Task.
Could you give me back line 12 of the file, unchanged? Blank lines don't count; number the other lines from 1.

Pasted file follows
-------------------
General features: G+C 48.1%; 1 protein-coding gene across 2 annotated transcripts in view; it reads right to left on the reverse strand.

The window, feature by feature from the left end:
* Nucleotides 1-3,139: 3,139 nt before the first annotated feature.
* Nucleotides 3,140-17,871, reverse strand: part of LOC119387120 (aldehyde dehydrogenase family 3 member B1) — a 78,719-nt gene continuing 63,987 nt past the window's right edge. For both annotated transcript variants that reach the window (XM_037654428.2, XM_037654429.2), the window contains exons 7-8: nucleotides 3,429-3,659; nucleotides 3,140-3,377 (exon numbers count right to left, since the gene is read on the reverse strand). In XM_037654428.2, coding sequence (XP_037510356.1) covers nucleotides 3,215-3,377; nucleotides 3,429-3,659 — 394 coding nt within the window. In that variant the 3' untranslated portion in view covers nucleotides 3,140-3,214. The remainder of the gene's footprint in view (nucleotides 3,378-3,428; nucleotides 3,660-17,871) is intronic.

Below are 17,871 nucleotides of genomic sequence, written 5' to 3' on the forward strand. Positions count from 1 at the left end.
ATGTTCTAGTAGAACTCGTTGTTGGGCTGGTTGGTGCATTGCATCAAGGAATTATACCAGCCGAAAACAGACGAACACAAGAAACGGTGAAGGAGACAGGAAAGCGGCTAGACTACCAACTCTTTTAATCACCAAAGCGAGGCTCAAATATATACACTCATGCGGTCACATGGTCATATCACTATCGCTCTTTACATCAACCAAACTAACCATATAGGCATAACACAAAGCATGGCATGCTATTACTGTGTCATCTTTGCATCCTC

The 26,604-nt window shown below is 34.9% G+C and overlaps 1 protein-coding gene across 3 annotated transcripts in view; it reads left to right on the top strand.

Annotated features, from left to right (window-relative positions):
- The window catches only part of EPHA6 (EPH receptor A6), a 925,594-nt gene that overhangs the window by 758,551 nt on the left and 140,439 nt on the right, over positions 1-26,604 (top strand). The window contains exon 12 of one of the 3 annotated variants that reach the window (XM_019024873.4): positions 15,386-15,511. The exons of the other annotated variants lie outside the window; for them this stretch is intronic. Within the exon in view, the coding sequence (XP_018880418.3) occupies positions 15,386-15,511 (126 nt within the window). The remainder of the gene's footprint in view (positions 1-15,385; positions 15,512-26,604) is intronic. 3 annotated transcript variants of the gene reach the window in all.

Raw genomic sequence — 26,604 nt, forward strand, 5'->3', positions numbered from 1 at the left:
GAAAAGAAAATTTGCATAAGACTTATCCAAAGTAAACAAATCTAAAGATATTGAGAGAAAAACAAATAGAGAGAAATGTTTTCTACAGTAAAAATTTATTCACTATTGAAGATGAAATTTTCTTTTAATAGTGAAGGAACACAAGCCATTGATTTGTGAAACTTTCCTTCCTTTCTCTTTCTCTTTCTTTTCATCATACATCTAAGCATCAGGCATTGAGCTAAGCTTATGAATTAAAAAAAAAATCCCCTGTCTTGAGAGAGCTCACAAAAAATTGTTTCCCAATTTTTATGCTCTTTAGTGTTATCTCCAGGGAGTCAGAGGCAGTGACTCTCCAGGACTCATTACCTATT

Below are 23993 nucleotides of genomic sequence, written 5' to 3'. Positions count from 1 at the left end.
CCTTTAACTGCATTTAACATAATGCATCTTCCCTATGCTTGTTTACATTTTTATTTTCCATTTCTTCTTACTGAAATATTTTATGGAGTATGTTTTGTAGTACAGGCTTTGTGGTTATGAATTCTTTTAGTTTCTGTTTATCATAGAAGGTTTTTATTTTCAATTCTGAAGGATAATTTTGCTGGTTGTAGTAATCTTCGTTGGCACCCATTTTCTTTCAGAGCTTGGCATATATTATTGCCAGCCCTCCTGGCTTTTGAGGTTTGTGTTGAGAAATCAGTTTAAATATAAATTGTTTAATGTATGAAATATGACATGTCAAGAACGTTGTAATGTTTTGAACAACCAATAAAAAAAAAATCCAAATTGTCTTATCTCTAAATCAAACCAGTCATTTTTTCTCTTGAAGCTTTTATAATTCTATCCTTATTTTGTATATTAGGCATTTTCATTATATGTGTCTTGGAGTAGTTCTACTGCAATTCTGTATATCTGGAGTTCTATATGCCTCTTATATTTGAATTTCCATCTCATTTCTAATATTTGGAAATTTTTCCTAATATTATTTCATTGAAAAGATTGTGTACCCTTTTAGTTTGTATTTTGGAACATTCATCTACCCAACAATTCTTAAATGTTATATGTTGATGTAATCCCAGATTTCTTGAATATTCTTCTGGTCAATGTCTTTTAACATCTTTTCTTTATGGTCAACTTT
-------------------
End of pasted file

Below are 23993 nucleotides of genomic sequence, written 5' to 3'. Positions count from 1 at the left end.